Methods to detect and quantify minimal residual disease (MRD) after chemotherapy for acute lymphoblastic leukaemia (ALL) could improve treatment by identifying patients who need more or less intensive therapy.We have used a clone-specific polymerase chain reaction to detect rearranged immunoglobulin heavy-chain gene from the leukaemic clone, and quantified the clone by limiting dilution analysis.
MRD was successfully quantified, by extracting DNA from marrow slides, from 88 of 181 children with ALL, who had total leucocyte counts below 100 x 109/L at presentation and were enrolled in two clinical trials, in 1980-84 and 1985-89. Leukaemia was detected in the first remission marrow of 38 patients, in amounts between 6.7 x 10-2 and 9.9 x 10-7 cells; 26 of these patients relapsed. Of 50 patients with no MRD detected, despite study of 522-496 000 genomes, only 6 relapsed. The association between MRD detection and outcome was significant for patients in each trial. In the first trial, patients relapsed at all levels of detected MRD, whereas in the later trial, in which treatment was more intensive and results were better, the extent of MRD was closely related to the probability of relapse (5 of 5 patients with >10-3 MRD, 4 of 10 with 10-3 to 2 x 10-5, 0 of 3 with levels below 2 x 10-5, and 2 of 26 with no MRD detected).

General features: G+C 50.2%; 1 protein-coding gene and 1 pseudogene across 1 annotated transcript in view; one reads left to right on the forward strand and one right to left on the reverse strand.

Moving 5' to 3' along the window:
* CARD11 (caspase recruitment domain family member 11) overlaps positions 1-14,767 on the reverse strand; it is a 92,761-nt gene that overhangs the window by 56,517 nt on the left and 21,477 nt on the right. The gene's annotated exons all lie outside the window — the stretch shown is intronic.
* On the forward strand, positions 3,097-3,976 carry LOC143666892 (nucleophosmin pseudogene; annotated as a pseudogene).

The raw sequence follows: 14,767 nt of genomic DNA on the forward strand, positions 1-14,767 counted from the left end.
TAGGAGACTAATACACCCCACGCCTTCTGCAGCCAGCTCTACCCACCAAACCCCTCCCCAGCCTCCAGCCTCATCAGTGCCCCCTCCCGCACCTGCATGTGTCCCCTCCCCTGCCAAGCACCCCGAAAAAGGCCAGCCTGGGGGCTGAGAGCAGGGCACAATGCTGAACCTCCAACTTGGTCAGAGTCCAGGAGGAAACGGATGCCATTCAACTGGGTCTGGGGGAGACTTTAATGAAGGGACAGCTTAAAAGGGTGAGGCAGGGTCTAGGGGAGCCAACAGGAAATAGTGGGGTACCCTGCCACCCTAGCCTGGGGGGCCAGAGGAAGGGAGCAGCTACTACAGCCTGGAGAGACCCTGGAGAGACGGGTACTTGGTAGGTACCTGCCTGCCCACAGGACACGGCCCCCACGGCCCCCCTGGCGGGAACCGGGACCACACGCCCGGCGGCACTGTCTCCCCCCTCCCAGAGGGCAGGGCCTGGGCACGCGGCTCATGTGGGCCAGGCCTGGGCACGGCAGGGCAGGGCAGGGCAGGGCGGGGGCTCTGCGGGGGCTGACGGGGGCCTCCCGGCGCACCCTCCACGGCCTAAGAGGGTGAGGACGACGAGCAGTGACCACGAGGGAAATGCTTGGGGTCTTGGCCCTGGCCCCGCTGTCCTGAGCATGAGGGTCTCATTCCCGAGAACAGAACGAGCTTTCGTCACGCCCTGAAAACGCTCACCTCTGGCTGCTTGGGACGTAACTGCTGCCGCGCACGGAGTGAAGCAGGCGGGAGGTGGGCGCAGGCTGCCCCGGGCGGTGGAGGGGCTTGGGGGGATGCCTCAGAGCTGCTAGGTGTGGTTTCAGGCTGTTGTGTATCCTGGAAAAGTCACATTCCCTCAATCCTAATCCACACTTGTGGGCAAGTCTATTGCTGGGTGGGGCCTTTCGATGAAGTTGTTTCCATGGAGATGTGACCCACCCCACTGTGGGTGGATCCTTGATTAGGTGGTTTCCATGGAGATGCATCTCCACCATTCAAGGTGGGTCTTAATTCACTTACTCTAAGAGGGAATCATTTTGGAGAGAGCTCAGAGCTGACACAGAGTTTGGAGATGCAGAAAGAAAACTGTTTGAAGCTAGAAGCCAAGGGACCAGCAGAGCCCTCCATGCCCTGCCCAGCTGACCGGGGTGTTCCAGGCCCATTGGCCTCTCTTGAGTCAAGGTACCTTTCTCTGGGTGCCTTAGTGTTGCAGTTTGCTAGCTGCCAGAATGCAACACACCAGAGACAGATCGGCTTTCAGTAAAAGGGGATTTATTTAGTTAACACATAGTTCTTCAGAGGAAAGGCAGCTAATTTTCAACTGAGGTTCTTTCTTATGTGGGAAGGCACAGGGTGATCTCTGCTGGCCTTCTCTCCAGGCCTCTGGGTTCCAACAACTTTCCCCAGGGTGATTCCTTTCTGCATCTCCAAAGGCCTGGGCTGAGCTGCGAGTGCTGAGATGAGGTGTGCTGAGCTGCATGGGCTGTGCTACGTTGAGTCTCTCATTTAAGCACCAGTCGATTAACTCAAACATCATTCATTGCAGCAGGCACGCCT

Early quantification of leukaemic cells after chemotherapy may be a successful strategy for predicting outcome and hence individualising treatment in childhood ALL, because the results indicate both in-vivo drug sensitivity of the leukaemia and the number of leukaemic cells that remain to be killed by post-induction therapy.